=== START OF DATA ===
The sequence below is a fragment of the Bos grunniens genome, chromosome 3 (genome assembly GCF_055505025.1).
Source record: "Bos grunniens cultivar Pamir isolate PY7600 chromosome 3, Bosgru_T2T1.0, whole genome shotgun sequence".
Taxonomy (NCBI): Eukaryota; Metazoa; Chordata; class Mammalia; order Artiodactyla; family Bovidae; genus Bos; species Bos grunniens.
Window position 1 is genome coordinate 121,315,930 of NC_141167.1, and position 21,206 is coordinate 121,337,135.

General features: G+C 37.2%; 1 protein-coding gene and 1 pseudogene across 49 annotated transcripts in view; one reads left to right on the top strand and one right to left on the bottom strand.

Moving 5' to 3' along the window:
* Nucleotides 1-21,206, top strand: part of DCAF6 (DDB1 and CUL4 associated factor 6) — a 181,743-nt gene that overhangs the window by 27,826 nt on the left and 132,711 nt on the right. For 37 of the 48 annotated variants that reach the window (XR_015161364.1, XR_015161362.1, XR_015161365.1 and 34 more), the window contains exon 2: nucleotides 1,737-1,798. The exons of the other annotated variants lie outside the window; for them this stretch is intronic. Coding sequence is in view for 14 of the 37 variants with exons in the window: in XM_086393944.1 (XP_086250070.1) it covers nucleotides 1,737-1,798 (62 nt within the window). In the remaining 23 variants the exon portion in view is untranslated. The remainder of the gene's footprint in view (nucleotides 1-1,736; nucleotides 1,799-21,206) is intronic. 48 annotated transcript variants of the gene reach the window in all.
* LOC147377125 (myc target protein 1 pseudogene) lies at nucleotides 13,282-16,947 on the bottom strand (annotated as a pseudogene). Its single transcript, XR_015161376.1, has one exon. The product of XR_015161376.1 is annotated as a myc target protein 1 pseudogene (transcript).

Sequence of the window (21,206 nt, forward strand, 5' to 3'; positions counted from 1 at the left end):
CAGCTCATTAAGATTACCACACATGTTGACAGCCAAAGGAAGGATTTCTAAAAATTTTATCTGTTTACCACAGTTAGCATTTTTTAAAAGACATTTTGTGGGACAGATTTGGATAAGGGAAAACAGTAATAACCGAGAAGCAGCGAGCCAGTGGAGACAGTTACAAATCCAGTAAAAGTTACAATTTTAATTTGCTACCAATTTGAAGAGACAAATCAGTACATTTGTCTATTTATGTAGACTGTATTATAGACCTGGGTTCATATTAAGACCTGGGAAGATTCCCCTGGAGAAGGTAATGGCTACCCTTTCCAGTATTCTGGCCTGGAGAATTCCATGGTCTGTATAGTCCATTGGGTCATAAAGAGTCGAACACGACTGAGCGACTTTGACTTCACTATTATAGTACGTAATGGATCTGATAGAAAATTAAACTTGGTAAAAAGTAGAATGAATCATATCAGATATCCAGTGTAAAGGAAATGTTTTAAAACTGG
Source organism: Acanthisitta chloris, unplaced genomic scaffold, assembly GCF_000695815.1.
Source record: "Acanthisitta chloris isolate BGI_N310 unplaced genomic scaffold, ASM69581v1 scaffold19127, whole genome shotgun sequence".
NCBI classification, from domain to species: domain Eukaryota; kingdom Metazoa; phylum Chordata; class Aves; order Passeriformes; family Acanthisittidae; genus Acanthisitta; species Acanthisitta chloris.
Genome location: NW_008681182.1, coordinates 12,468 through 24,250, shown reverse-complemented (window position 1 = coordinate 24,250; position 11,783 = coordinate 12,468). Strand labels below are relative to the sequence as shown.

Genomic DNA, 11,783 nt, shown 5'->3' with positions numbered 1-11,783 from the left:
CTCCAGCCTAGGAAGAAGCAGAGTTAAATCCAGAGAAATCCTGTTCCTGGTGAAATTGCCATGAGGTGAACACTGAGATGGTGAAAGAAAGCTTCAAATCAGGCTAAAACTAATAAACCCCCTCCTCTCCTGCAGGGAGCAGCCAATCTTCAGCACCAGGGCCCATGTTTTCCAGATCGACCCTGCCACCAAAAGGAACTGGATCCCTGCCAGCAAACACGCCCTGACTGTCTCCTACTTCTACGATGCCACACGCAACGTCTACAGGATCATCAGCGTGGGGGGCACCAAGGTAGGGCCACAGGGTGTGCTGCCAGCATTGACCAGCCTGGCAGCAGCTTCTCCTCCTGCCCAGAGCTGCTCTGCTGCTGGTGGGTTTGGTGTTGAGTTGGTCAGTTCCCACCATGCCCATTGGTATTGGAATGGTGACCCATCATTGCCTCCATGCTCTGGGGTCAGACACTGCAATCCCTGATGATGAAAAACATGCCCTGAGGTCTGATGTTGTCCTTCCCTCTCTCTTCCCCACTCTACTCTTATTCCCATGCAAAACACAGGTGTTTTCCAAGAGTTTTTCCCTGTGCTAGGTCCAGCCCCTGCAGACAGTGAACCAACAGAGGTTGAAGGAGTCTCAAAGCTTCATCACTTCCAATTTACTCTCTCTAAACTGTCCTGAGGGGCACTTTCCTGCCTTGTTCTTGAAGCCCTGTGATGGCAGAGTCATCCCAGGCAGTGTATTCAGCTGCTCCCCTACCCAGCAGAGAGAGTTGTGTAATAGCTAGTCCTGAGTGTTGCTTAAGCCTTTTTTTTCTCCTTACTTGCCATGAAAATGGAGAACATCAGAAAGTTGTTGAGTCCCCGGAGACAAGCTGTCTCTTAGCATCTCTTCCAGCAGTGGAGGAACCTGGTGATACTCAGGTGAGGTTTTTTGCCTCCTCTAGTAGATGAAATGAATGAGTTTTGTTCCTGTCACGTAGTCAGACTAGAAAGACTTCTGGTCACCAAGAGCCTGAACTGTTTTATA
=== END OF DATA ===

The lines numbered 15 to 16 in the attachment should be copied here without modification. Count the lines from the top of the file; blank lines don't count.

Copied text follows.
Genomic DNA, 11,783 nt, shown 5'->3' with positions numbered 1-11,783 from the left:
CTCCAGCCTAGGAAGAAGCAGAGTTAAATCCAGAGAAATCCTGTTCCTGGTGAAATTGCCATGAGGTGAACACTGAGATGGTGAAAGAAAGCTTCAAATCAGGCTAAAACTAATAAACCCCCTCCTCTCCTGCAGGGAGCAGCCAATCTTCAGCACCAGGGCCCATGTTTTCCAGATCGACCCTGCCACCAAAAGGAACTGGATCCCTGCCAGCAAACACGCCCTGACTGTCTCCTACTTCTACGATGCCACACGCAACGTCTACAGGATCATCAGCGTGGGGGGCACCAAGGTAGGGCCACAGGGTGTGCTGCCAGCATTGACCAGCCTGGCAGCAGCTTCTCCTCCTGCCCAGAGCTGCTCTGCTGCTGGTGGGTTTGGTGTTGAGTTGGTCAGTTCCCACCATGCCCATTGGTATTGGAATGGTGACCCATCATTGCCTCCATGCTCTGGGGTCAGACACTGCAATCCCTGATGATGAAAAACATGCCCTGAGGTCTGATGTTGTCCTTCCCTCTCTCTTCCCCACTCTACTCTTATTCCCATGCAAAACACAGGTGTTTTCCAAGAGTTTTTCCCTGTGCTAGGTCCAGCCCCTGCAGACAGTGAACCAACAGAGGTTGAAGGAGTCTCAAAGCTTCATCACTTCCAATTTACTCTCTCTAAACTGTCCTGAGGGGCACTTTCCTGCCTTGTTCTTGAAGCCCTGTGATGGCAGAGTCATCCCAGGCAGTGTATTCAGCTGCTCCCCTACCCAGCAGAGAGAGTTGTGTAATAGCTAGTCCTGAGTGTTGCTTAAGCCTTTTTTTTCTCCTTACTTGCCATGAAAATGGAGAACATCAGAAAGTTGTTGAGTCCCCGGAGACAAGCTGTCTCTTAGCATCTCTTCCAGCAGTGGAGGAACCTGGTGATACTCAGGTGAGGTTTTTTGCCTCCTCTAGTAGATGAAATGAATGAGTTTTGTTCCTGTCACGTAGTCAGACTAGAAAGACTTCTGGTCACCAAGAGCCTGAACTGTTTTATA